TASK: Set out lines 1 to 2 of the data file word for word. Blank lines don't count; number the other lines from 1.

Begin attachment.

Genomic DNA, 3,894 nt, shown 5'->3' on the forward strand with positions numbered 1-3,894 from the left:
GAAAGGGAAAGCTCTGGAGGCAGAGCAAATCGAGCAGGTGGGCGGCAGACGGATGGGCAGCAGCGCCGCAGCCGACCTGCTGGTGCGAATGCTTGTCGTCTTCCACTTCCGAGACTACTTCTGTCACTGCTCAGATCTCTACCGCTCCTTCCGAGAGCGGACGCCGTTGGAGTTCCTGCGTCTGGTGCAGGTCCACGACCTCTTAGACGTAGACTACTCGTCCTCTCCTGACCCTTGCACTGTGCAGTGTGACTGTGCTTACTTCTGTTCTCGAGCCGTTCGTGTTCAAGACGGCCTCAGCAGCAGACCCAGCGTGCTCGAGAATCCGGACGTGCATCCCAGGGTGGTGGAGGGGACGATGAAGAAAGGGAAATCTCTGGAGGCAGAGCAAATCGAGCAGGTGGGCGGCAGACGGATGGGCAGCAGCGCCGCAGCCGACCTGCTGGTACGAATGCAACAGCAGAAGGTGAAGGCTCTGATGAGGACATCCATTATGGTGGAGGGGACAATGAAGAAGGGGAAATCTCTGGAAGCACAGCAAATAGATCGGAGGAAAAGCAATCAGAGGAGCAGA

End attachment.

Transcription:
Genomic DNA, 3,894 nt, shown 5'->3' on the forward strand with positions numbered 1-3,894 from the left:
GAAAGGGAAAGCTCTGGAGGCAGAGCAAATCGAGCAGGTGGGCGGCAGACGGATGGGCAGCAGCGCCGCAGCCGACCTGCTGGTGCGAATGCTTGTCGTCTTCCACTTCCGAGACTACTTCTGTCACTGCTCAGATCTCTACCGCTCCTTCCGAGAGCGGACGCCGTTGGAGTTCCTGCGTCTGGTGCAGGTCCACGACCTCTTAGACGTAGACTACTCGTCCTCTCCTGACCCTTGCACTGTGCAGTGTGACTGTGCTTACTTCTGTTCTCGAGCCGTTCGTGTTCAAGACGGCCTCAGCAGCAGACCCAGCGTGCTCGAGAATCCGGACGTGCATCCCAGGGTGGTGGAGGGGACGATGAAGAAAGGGAAATCTCTGGAGGCAGAGCAAATCGAGCAGGTGGGCGGCAGACGGATGGGCAGCAGCGCCGCAGCCGACCTGCTGGTACGAATGCAACAGCAGAAGGTGAAGGCTCTGATGAGGACATCCATTATGGTGGAGGGGACAATGAAGAAGGGGAAATCTCTGGAAGCACAGCAAATAGATCGGAGGAAAAGCAATCAGAGGAGCAGA